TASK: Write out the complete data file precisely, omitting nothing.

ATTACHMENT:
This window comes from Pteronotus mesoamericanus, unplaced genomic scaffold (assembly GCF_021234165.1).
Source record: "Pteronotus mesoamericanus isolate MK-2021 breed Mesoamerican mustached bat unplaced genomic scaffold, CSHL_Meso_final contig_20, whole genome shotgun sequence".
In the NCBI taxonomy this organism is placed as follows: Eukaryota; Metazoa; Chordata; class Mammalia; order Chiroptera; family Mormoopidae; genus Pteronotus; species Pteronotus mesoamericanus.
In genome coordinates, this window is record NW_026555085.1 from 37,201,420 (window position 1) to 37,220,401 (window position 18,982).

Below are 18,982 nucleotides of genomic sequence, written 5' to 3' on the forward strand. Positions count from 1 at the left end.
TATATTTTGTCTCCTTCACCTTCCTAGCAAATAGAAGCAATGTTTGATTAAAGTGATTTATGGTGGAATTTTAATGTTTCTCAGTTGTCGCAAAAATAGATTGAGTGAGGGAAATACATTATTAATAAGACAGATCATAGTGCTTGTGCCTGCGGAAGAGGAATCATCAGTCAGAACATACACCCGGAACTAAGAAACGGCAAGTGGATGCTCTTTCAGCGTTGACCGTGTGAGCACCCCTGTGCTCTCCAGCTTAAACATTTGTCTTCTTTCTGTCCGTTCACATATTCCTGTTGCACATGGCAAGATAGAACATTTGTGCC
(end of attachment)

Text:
This window comes from Pteronotus mesoamericanus, unplaced genomic scaffold (assembly GCF_021234165.1).
Source record: "Pteronotus mesoamericanus isolate MK-2021 breed Mesoamerican mustached bat unplaced genomic scaffold, CSHL_Meso_final contig_20, whole genome shotgun sequence".
In the NCBI taxonomy this organism is placed as follows: Eukaryota; Metazoa; Chordata; class Mammalia; order Chiroptera; family Mormoopidae; genus Pteronotus; species Pteronotus mesoamericanus.
In genome coordinates, this window is record NW_026555085.1 from 37,201,420 (window position 1) to 37,220,401 (window position 18,982).

Below are 18,982 nucleotides of genomic sequence, written 5' to 3' on the forward strand. Positions count from 1 at the left end.
TATATTTTGTCTCCTTCACCTTCCTAGCAAATAGAAGCAATGTTTGATTAAAGTGATTTATGGTGGAATTTTAATGTTTCTCAGTTGTCGCAAAAATAGATTGAGTGAGGGAAATACATTATTAATAAGACAGATCATAGTGCTTGTGCCTGCGGAAGAGGAATCATCAGTCAGAACATACACCCGGAACTAAGAAACGGCAAGTGGATGCTCTTTCAGCGTTGACCGTGTGAGCACCCCTGTGCTCTCCAGCTTAAACATTTGTCTTCTTTCTGTCCGTTCACATATTCCTGTTGCACATGGCAAGATAGAACATTTGTGCC